Brad Stone tells us "Amazon.com [is] wary of [...] Blippy's idea of letting consumers post everything they bought" (****). A thieve can only be scared to learn its designated marks may fall for the confidence trick of gutsier competitors. When "Mark Brooks wants the whole web to know [how he spends his money]", if enough imitators let Blippy "access [...] their Gmail accounts [to look for purchase] receipts", this undercuts no less than two lucrative data conversion businesses, one practiced by Google with Gmail and one planned by Mastercard based on credit card records
Mentally blocking what will happen when the personal data bubble bursts, we cannot but chuckle watching thieves compete among themselves.
Could free competition also enable the emergence of real solutions to the privacy scare? Both the business model and the technology exist. Still such an event would be a true revolution. The bubble behavior which surrounds data sharing greatly enhances the difficulty of overcoming the economic power of companies which profit from the scare, according to John Kay's sober assessment, whether they create the risk or live from its existence.
Perhaps a more partial revolution will happen in special contexts which annihilate both obstacles.
Parents of middle school children do not share the same infectious enthusiasm as their progeny for online promiscuousness while US Congressmen may resist any campaign money offered by companies abusing underage consumers. A solution which truly eliminates spam without having to expose the confidential content of email messages to a censor might have a chance due to lack of opposition.
Similarly compagnies may start rethinking their corporate email system. Future prosecutors have little present economic power. And since, in any future litigation, discovery over an employer's email archives risks unveiling statements by careless employees which prove incriminatory in hindsight, the benefit of monitoring their exchanges may pale next to the protection granted by true confidentiality combined with automatic deletion. If not Fabulous Fab himself, at least Goldman Sachs must find its crafty craftsman's sudden worldwide fame a bit of "a monstruosity [sic]". As Gillian Tett puts it (*****), "another week, another bout of email embarrassment" and she was not speaking of the corruption of English with Gallic spelling.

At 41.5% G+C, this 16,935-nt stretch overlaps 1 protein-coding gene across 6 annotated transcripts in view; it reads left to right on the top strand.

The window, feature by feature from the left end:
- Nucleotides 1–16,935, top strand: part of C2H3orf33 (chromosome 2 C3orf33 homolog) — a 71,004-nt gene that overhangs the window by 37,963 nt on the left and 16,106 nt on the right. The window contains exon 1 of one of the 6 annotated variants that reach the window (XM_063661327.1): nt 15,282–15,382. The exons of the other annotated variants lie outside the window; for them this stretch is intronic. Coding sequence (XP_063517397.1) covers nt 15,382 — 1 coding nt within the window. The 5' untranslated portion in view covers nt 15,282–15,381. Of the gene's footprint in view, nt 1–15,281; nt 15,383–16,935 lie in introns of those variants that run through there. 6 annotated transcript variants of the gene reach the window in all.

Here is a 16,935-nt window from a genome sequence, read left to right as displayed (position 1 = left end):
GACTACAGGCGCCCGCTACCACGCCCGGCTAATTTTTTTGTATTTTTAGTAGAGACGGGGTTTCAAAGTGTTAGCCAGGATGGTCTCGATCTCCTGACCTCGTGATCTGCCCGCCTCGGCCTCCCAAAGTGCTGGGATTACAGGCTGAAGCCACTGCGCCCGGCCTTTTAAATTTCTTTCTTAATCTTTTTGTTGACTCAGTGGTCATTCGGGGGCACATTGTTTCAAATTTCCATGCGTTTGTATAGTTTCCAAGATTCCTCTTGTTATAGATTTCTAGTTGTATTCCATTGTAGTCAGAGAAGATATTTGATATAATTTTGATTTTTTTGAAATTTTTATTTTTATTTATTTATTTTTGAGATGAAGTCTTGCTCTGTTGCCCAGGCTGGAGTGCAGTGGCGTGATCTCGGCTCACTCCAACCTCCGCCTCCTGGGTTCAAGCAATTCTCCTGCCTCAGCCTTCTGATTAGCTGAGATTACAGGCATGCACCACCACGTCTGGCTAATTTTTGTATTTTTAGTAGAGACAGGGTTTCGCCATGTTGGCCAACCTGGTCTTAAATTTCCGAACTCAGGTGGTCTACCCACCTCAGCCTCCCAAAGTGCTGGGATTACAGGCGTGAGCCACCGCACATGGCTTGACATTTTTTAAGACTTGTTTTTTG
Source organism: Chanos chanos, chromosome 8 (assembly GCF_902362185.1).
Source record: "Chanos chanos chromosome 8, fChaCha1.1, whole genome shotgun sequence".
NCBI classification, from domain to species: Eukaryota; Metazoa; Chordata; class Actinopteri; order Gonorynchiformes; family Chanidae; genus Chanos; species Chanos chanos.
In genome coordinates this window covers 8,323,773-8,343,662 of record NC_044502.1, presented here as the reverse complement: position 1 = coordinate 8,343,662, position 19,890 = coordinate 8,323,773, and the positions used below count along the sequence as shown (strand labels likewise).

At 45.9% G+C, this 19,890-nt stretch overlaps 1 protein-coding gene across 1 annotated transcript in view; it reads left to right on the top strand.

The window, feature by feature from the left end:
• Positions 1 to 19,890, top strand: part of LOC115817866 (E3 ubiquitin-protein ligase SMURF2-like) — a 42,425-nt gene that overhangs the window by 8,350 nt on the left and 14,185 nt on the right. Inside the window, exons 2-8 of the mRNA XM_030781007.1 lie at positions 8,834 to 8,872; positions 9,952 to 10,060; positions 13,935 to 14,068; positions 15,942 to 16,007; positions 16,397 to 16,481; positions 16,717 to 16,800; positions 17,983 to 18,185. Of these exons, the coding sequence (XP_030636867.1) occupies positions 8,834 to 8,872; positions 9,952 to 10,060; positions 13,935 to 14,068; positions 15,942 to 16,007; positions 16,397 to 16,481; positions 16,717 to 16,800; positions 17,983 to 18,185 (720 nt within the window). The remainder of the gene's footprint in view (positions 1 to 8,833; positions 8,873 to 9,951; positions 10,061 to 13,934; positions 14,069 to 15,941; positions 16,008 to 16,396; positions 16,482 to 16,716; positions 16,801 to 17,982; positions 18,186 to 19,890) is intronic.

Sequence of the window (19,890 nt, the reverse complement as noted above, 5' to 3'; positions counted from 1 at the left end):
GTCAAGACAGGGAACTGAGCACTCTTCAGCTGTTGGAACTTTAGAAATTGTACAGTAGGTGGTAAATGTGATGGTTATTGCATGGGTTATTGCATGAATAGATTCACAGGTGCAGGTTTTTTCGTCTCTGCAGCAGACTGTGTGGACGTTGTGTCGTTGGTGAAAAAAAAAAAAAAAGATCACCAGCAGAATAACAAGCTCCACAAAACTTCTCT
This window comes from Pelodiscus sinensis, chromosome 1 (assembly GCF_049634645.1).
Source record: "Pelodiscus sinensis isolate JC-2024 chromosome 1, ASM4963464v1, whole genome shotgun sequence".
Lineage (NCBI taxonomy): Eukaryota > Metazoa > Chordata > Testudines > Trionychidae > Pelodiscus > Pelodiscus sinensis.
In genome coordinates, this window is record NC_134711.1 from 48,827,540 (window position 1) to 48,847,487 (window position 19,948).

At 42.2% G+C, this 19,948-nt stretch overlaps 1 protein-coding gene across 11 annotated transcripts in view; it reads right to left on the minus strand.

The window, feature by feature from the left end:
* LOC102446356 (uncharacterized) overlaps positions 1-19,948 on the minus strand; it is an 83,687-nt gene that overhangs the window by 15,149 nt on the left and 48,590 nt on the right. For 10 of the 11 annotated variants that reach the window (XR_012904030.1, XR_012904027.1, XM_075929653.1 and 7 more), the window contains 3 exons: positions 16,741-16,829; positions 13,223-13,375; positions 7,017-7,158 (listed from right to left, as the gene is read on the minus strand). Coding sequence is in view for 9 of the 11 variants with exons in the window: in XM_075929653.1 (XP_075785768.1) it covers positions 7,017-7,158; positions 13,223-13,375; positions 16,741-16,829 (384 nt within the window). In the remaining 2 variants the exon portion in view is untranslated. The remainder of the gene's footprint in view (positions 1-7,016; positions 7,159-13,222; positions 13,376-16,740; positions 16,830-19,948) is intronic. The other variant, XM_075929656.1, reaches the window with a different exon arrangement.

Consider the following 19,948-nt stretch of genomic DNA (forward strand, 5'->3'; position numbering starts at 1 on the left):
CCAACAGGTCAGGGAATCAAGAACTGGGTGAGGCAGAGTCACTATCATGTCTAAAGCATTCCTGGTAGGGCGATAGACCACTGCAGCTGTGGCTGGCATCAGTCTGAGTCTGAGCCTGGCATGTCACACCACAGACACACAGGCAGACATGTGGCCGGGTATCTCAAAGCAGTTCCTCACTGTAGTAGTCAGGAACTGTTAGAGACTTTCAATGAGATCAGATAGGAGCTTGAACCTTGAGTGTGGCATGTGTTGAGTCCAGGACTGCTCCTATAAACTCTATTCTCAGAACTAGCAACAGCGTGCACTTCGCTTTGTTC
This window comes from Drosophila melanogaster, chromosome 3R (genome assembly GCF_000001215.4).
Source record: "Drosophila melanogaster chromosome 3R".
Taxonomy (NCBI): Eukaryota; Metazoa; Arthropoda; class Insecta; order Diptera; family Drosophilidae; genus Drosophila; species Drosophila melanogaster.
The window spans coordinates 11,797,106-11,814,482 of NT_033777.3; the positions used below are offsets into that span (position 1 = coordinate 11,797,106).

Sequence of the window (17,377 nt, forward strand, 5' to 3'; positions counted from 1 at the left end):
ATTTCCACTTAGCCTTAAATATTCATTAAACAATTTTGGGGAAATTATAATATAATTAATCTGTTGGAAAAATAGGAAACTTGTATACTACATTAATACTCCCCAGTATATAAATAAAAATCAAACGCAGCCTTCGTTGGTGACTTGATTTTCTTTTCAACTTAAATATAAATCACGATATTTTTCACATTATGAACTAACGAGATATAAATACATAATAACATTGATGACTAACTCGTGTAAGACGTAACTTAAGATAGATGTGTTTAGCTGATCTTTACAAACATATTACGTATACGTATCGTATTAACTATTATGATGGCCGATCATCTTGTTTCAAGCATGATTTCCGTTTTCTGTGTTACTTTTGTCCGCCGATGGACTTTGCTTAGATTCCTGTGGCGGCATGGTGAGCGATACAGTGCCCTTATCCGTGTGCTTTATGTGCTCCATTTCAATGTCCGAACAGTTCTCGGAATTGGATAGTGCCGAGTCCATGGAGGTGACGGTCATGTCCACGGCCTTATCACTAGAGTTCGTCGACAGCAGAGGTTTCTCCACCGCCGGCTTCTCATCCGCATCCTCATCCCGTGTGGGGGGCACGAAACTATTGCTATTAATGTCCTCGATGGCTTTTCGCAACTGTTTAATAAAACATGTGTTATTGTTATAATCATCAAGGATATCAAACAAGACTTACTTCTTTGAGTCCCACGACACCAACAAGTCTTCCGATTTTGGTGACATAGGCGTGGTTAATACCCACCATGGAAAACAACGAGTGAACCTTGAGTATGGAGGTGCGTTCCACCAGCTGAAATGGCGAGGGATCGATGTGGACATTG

As our data rights are an obvious area calling for more regulation, one should not forget the power of populism especially once a bubble has burst. It would not be the first revolution led by mobs and exploited by opportunistic leaders as Carl Hulse's portrayal of "Senator Charles E. Schumer of New York" illustrates (******). To avert handing a bludgeon to would be challengers, US senators known for past favors to dominant economic powers implicated in the bubble may find themselves free to turn against their former protégés as eagerly as bankers against cherished clients.
Timing when bubbles burst is notoriously difficult. In an earlier fillip, I suggested a fourth scenario for an eprivacy revolution. No more "dramatic tipping point" than a compromised health related database leading to a series of patient wrongful deaths caused by corrupted medical profile data.
Whatever the scenario, I will continue to write for revolutions in the name of eprivacy.
- (*) ............ How our leaders get to grips with a scare story, by John Kay (Financial Times) - April 21, 2010
- (**) .......... Tribe Wins Fight to Limit Research of its DNA, by Amy Harmon (New York Times) - April 22, 2010
- (***) ....... Justices Get Personal Over Privacy Of Messages, by Adam Liptak (New York Times) - April 20, 2010
- (****) ..... Too Much Information? Hah! Sharing All Online Is the Point, by Brad Stone (New York Times) - April 23, 2010
- (*****) ... E-mail howlers bring murky credit business out of shadows, by Gillian Tett (Financial Times) - April 26, 2010
- (******) . A Friend to Wall St., Suddenly Quiet, by Carl Hulse (New York Times) - April 23, 2010
- (1) see the right to privacy by Samuel Warren and Louis D. Brandeis (1890)
- (2) see Love Canal in the wikipedia, about the poisoning of an entire neighborhood newly developed over polluted land
- (3) see examples in Unsafe at any speed, Ralph Nader's classic about manufacturing cars without regard to safety